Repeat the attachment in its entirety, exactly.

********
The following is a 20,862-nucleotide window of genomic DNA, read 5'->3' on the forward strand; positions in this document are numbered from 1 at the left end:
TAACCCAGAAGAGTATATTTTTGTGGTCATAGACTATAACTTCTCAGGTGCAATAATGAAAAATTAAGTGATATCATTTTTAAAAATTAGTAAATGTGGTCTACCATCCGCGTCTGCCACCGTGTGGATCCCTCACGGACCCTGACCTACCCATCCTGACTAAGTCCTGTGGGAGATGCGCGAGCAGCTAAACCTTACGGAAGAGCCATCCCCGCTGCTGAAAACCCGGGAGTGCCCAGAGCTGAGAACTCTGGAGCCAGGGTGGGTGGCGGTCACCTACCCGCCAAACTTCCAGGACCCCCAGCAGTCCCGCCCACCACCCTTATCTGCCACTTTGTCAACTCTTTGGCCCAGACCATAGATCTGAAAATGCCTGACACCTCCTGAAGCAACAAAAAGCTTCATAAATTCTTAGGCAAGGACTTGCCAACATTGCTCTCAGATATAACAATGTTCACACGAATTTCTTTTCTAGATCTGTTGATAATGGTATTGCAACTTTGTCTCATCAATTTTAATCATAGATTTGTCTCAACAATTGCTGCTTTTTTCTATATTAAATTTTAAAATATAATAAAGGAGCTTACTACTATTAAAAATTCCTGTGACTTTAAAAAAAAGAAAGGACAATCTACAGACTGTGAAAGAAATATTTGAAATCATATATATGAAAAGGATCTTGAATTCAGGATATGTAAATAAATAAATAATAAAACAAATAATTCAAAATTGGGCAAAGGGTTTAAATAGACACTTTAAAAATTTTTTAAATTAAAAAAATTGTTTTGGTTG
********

The following is a 20,862-nucleotide window of genomic DNA, read 5'->3' on the forward strand; positions in this document are numbered from 1 at the left end:
TAACCCAGAAGAGTATATTTTTGTGGTCATAGACTATAACTTCTCAGGTGCAATAATGAAAAATTAAGTGATATCATTTTTAAAAATTAGTAAATGTGGTCTACCATCCGCGTCTGCCACCGTGTGGATCCCTCACGGACCCTGACCTACCCATCCTGACTAAGTCCTGTGGGAGATGCGCGAGCAGCTAAACCTTACGGAAGAGCCATCCCCGCTGCTGAAAACCCGGGAGTGCCCAGAGCTGAGAACTCTGGAGCCAGGGTGGGTGGCGGTCACCTACCCGCCAAACTTCCAGGACCCCCAGCAGTCCCGCCCACCACCCTTATCTGCCACTTTGTCAACTCTTTGGCCCAGACCATAGATCTGAAAATGCCTGACACCTCCTGAAGCAACAAAAAGCTTCATAAATTCTTAGGCAAGGACTTGCCAACATTGCTCTCAGATATAACAATGTTCACACGAATTTCTTTTCTAGATCTGTTGATAATGGTATTGCAACTTTGTCTCATCAATTTTAATCATAGATTTGTCTCAACAATTGCTGCTTTTTTCTATATTAAATTTTAAAATATAATAAAGGAGCTTACTACTATTAAAAATTCCTGTGACTTTAAAAAAAAGAAAGGACAATCTACAGACTGTGAAAGAAATATTTGAAATCATATATATGAAAAGGATCTTGAATTCAGGATATGTAAATAAATAAATAATAAAACAAATAATTCAAAATTGGGCAAAGGGTTTAAATAGACACTTTAAAAATTTTTTAAATTAAAAAAATTGTTTTGGTTG